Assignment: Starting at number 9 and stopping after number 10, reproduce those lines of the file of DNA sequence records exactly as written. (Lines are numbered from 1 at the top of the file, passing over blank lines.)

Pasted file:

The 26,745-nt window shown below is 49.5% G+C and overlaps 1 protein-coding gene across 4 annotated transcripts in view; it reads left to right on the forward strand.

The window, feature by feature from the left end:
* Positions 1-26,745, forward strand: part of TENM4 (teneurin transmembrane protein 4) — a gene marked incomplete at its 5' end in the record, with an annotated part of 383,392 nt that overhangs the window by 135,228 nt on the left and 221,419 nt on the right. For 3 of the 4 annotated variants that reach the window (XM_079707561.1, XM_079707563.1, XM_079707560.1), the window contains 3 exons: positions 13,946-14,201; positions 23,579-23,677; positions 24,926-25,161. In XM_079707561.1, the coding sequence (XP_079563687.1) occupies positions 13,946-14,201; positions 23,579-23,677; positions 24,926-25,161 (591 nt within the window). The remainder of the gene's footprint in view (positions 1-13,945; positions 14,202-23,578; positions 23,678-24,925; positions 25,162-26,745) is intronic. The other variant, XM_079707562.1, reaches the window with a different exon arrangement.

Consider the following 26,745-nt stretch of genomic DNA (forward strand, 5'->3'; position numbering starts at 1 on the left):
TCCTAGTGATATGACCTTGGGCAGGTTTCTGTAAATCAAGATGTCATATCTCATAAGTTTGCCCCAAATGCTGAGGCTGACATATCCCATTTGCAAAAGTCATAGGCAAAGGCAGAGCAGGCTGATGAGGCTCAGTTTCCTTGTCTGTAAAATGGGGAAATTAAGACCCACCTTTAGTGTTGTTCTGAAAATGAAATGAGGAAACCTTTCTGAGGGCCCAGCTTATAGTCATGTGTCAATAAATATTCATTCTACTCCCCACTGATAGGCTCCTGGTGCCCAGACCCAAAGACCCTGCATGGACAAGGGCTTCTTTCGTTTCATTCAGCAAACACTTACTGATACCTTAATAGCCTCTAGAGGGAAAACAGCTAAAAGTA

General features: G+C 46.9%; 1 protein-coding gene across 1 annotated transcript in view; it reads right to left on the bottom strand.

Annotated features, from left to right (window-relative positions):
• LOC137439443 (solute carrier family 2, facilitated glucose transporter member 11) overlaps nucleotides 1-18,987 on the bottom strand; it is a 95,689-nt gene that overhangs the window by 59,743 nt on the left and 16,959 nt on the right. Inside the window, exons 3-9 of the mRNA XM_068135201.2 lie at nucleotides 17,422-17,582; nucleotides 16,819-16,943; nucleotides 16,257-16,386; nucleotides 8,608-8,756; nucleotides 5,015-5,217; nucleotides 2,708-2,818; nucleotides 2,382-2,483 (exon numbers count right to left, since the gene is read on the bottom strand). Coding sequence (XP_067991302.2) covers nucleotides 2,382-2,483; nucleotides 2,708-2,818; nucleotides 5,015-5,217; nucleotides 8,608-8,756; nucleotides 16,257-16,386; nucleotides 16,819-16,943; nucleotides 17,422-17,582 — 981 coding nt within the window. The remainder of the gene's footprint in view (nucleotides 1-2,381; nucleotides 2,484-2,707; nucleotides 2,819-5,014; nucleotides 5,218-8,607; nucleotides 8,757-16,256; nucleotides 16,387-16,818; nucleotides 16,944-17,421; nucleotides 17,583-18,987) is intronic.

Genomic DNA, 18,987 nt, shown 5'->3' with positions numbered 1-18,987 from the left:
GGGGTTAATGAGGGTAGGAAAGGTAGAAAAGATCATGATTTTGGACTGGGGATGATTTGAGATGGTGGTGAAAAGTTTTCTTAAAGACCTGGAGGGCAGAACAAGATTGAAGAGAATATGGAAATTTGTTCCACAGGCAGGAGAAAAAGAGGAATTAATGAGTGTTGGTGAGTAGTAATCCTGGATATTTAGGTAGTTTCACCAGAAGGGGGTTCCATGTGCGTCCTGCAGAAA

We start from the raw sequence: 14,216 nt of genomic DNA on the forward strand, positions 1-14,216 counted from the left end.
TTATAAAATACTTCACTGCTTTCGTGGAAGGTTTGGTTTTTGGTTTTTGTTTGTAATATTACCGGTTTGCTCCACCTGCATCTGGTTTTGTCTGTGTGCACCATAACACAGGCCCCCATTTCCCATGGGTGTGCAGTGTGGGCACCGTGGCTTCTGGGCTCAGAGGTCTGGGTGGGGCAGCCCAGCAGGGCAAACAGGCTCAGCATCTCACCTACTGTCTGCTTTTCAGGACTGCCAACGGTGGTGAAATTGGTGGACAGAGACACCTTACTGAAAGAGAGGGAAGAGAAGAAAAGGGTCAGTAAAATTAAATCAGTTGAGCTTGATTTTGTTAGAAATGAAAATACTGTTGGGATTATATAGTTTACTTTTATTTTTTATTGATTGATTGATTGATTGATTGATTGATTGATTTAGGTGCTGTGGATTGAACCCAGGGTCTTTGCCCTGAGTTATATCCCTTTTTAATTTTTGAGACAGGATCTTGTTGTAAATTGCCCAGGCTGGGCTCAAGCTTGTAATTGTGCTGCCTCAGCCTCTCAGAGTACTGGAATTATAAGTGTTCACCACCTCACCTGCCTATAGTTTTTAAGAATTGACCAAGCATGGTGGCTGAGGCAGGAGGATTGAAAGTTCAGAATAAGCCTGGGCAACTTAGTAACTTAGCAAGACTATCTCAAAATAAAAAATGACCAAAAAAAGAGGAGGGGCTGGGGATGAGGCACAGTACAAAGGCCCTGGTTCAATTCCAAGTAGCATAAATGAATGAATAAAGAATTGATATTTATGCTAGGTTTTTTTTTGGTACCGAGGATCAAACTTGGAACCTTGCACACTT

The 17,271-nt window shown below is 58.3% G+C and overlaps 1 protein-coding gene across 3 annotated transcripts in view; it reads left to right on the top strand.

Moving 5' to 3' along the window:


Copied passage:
Genomic DNA, 18,987 nt, shown 5'->3' with positions numbered 1-18,987 from the left:
GGGGTTAATGAGGGTAGGAAAGGTAGAAAAGATCATGATTTTGGACTGGGGATGATTTGAGATGGTGGTGAAAAGTTTTCTTAAAGACCTGGAGGGCAGAACAAGATTGAAGAGAATATGGAAATTTGTTCCACAGGCAGGAGAAAAAGAGGAATTAATGAGTGTTGGTGAGTAGTAATCCTGGATATTTAGGTAGTTTCACCAGAAGGGGGTTCCATGTGCGTCCTGCAGAAA